Review: Marilyn Manson – Born Villain. Rock Sound issue 161.
Rock Sound issue 161. Page 95.
MARILYN MANSON 
‘BORN VILLAIN’ (COOKING VINYL/HELL, ETC)
It’s probably fair to say that, on paper, there are a lot of reasons to be optimistic about Marilyn Manson’s eight album ‘Born Villain’. Between his move away from the world of major labels and a guest appearance from Johnny Depp (yep, really), there’s enough to suggest that ‘Born Villain’ will at the very lest be something different.
With the opening due ‘Hey, Cruel World’ and ‘No Reflection’ acting as throwbacks to his ‘Antichrist Superstar’ heyday, it feels like the move from Interscope after 09’s ‘High End Of Low’ may have been a good one. However, it doesn’t take long to realise there’s a formula to most songs: drawn-out vocals, repeated verses, simplistic instrumentals and supposedly sinister undertones. Many feel dragged-out, too slow and too simple to grab the listener for any length of time, while continuously long introductions break up any fluidity the album may have had. There are occasional highlights: Manson opts for spoken word in ‘The Gardener’ while ‘Breaking The Same Old Ground’ toys with more eerie and dramatic sounds, and at times ‘Born Villain’ does have some real punch, but those moments are few and far between. A core essence of Manson is definitely there throughout, with his sadistic calls and menacing tones occasionally making themselves known, but all too often it comes across as both lethargic and lacking. A disappointing, disjointed return.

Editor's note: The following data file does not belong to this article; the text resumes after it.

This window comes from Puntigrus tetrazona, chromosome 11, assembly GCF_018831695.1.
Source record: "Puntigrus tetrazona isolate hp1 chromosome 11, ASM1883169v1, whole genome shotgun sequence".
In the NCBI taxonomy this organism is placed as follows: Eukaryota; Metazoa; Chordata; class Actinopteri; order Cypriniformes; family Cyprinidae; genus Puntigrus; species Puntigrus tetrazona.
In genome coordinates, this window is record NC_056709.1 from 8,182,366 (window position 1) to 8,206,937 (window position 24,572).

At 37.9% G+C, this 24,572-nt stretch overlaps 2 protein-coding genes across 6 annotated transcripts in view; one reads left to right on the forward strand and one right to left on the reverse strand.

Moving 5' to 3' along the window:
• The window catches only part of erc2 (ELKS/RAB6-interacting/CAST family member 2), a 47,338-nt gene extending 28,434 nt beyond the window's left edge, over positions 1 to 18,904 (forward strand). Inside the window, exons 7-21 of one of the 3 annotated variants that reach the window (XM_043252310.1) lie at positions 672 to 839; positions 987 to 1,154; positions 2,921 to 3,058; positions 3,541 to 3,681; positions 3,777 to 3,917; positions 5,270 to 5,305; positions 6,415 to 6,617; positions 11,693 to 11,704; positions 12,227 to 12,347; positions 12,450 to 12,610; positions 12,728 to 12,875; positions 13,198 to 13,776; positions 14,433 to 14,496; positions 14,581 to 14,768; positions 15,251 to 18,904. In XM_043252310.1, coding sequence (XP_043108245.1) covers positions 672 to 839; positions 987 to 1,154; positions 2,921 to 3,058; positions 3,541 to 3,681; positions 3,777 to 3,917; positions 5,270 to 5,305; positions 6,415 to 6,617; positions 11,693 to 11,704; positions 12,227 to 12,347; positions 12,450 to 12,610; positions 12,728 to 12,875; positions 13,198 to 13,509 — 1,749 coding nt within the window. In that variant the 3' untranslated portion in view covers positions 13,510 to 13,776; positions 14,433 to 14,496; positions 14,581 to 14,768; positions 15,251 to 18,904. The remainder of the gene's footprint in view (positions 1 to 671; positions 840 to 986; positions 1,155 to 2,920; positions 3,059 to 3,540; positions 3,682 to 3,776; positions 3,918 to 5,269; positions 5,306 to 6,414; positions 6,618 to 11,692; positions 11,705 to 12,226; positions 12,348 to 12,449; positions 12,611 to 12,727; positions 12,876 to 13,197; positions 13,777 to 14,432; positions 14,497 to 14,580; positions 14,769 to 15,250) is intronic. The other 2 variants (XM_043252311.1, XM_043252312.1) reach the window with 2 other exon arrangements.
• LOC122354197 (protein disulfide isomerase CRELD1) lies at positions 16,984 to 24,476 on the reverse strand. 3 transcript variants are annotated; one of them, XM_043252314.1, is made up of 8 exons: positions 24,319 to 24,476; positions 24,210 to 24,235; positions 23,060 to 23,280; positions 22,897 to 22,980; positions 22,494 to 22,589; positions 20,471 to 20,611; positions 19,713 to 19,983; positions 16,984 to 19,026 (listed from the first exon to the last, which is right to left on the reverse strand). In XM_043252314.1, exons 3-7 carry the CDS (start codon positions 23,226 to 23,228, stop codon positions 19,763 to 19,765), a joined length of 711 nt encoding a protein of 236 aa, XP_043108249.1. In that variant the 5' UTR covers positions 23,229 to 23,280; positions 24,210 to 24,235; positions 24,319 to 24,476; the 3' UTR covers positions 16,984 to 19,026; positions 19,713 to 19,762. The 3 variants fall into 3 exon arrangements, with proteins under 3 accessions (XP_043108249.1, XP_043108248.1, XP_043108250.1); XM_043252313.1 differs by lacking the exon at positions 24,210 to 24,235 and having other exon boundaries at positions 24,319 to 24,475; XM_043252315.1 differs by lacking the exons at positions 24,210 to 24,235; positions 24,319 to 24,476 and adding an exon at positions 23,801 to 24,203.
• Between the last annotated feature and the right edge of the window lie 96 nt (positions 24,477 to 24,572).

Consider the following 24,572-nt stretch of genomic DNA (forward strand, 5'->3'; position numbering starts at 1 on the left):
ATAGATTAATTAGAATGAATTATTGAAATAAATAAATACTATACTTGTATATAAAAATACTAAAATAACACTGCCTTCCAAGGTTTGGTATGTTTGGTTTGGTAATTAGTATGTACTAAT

FOR FANS OF: Nine Inch Nails, Gary Numan, yawning.
MARILYN MANSON: THROUGH THE YEARS
A whistlestop tour of the God Of Fuck’s most significant moments
‘PORTRAIT OF AN AMERICAN FAMILY’
Manson’s full-length debut garnered mixed reviews from critics; some deeming it a poor attempt at horror, others a mere blueprint of the direction he was set to attack perfectly with its successor.
If its predecessor put him on the map, ‘Antichrist Superstar’ transformed Manson into a household name. Toying with imagery of power, misanthropy and destruction, this sinister rock opera possesses some of his definitive works.
‘HOLY WOOD (IN THE SHADOW OF THE VALLEY OF DEATH)’
His first record following the tragic Columbine massacre, ‘Holy Wood’ explored America’s obsession with violence on what has gone on to become one of Manson’s most successful works to date.
‘THE GOLDEN AGE OF GROTESQUE’
With Manson taking on more musical control than ever, ‘TGAOG’ boasted an electronic foundation laced with screams, distortion and a metallic grind. It was a veritable success, rendering it a notable addition to his discography.
‘THE HIGH END OF LOW’
Sooner or later something had to give and it seemed – across the board – ‘The High End Of Low’ was that moment, casting a largely forlorn and only vaguely familiar shadow that ended his major label career in a disappointing fashion.